Secondly, is it important? As in does, it plays a vital role in achieving your current goals? Such that if it isn’t done, you’ll make little or no progress towards your desired goal?
After asking yourself these questions about each task, write them down in your notepad in order of the one with the most priority. You can use this mark scheme to decide which has more priority.
Urgent and Important
Any task that falls under this category should be given top priority. This is because you realize that it plays an important role in achieving your set goals and needs to cleared as soon as possible.
Urgent but Not Important
Now, these tasks should be next. Because although they may not be important, failure to accomplish them quickly may have unwanted consequences.
Not Urgent but Important
These are necessities but not really pressing at the moment. Normally this is because they occur later on and not in the near future. However, they still play a vital role and must be accomplished.
Not Urgent and Not Important
These usually include recreational activities like watching a movie or reading a book. But it basically covers anything that won’t affect your progress for the day if left for last.
Anderson wakes up at eight one morning with the following tasks for the day:
- Attend an important meeting at noon
- Freshen up
- Have breakfast
- Watch a movie
- Call his recovering Mom
- Send an email to his associates
- Feed the dogs
- Buy some groceries
- Sleep some more
- Pick up his nephews from school and drop them off at their house
Using the scheme recommended above, he listed out his activities in this order – 2, 3, 7, 5, 6, 1, 8, 10, 4, 9.
As you can see, Anderson has done fairly well with prioritizing and managing his time well and so nothing is left out.
According to the scheme, do you think there was a better order he could have arranged his tasks? Let me know in the comments below.
Lesson No. 3 – Maintain a positive outlook on things
How you approach a task will determine how well you accomplish it. Once you perceive a task as difficult, you’ll notice that things become difficult to complete. Sometimes, even the simplest of things seem impossible.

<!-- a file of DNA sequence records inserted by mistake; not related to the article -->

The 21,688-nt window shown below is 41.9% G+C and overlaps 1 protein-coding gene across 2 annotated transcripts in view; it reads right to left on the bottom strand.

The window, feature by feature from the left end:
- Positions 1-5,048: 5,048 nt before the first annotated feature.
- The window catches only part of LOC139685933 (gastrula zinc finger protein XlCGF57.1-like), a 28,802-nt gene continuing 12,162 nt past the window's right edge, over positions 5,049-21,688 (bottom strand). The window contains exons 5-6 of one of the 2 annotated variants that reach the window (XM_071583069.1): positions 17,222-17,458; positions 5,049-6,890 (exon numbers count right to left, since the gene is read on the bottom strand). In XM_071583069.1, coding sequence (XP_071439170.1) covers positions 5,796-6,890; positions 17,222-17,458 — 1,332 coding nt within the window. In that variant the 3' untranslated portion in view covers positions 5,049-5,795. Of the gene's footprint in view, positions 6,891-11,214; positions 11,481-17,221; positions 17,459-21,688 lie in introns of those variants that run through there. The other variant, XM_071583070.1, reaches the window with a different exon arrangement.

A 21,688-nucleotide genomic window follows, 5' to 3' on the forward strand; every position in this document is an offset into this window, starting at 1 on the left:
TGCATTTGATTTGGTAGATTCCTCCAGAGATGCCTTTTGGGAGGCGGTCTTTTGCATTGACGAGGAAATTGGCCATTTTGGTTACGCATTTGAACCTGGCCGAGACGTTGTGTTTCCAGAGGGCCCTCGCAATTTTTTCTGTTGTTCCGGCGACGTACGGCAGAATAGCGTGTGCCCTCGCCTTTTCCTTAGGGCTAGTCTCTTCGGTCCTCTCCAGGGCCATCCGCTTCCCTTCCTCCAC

If you’re leading a team and come into work with a bad, snappy mood, it will quickly spread to the rest of your team. And you may not be able to achieve much that day. Because everyone’s in a bad mood and not of one mind.
Therefore, the best way to make the most progress towards your goal is to approach everything with an open mind and positive outlook. This enables you to see opportunities you may have otherwise missed. Also, it motivates you that you can do it!
Pro Tip: Another way to motivate yourself is to pray the Word of God. Confess what God has said about you and walk in that truth in the name of Jesus. Example scriptures you can use include, John 14:13-14, 2 Peter 1:3, Philippians 4:13, Matthew 7:7 and so many others.
So there you have it – three lessons we can learn from our everyday lives. Keep an eye out for these lessons. There are a lot more out there.
Success to you,
Jane is one of those rare people who you meet in life that is easy to connect with. She is kind, smart, and incredibly giving. In fact, Jane was kind enough to invite me to join a group of like-minded bloggers from all over the world who share their ideas and values on life. Jane has a unique perspective of the world and it is definitely one worth delving into.
Along with her friends Kingsley and Soul Ja, Jane runs a blog that aims to inspire, pick up, and create a better world. I recommend you taking a look at it over at www.harmoniousjoy.com. While you’re there, be sure to give my favorite article a read. You can find it here. Without saying too much, it discusses one of my favorite topics…
Cheers to your success,